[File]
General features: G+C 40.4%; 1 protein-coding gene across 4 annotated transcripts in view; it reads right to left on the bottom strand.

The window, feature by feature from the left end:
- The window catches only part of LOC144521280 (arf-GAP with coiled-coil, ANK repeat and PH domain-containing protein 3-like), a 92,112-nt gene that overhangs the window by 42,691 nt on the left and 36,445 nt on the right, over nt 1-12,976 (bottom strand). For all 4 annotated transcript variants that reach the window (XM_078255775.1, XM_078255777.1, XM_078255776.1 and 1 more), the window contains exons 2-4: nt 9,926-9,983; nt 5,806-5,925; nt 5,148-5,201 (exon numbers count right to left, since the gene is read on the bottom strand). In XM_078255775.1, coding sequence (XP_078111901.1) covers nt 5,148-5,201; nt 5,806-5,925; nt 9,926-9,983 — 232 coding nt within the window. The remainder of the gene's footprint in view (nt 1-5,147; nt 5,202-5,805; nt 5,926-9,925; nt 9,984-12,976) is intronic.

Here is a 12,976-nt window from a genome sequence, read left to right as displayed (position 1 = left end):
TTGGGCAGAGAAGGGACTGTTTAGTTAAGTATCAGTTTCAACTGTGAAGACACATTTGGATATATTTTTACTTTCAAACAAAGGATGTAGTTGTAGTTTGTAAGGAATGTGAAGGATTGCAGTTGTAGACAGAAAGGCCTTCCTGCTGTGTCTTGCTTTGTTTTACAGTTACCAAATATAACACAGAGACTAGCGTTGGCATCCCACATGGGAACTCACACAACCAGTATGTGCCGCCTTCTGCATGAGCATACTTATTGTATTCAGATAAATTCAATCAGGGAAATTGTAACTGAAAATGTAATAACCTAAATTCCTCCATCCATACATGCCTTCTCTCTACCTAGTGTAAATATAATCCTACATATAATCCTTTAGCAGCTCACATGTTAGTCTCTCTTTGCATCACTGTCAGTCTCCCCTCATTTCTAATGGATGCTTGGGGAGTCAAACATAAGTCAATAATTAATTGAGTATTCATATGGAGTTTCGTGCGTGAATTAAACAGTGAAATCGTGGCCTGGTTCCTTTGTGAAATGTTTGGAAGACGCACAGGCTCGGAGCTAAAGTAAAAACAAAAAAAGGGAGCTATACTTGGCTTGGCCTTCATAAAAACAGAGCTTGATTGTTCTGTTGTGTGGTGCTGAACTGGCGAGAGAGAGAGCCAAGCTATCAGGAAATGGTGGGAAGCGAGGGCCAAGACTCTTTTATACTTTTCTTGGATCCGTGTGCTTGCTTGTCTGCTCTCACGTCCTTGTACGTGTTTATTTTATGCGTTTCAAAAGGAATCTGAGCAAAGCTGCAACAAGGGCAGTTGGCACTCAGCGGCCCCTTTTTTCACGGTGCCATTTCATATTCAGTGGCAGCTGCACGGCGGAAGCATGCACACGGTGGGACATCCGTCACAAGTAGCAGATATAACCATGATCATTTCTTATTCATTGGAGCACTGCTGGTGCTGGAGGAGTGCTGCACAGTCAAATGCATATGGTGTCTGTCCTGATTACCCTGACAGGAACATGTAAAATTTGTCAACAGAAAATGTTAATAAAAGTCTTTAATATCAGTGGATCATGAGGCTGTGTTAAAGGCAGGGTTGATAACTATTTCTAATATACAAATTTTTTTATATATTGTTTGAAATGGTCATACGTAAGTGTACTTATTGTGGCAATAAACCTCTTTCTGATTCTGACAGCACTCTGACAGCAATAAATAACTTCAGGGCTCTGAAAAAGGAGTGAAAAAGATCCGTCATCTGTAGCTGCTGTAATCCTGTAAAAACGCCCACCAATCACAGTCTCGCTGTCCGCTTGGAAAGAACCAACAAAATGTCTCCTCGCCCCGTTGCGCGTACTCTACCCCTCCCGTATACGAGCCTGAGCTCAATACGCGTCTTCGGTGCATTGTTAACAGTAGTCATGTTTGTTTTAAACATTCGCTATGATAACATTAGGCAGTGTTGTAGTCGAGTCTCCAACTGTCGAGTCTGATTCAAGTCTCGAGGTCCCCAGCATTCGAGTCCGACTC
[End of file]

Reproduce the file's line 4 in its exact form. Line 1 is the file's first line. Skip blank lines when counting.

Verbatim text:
Here is a 12,976-nt window from a genome sequence, read left to right as displayed (position 1 = left end):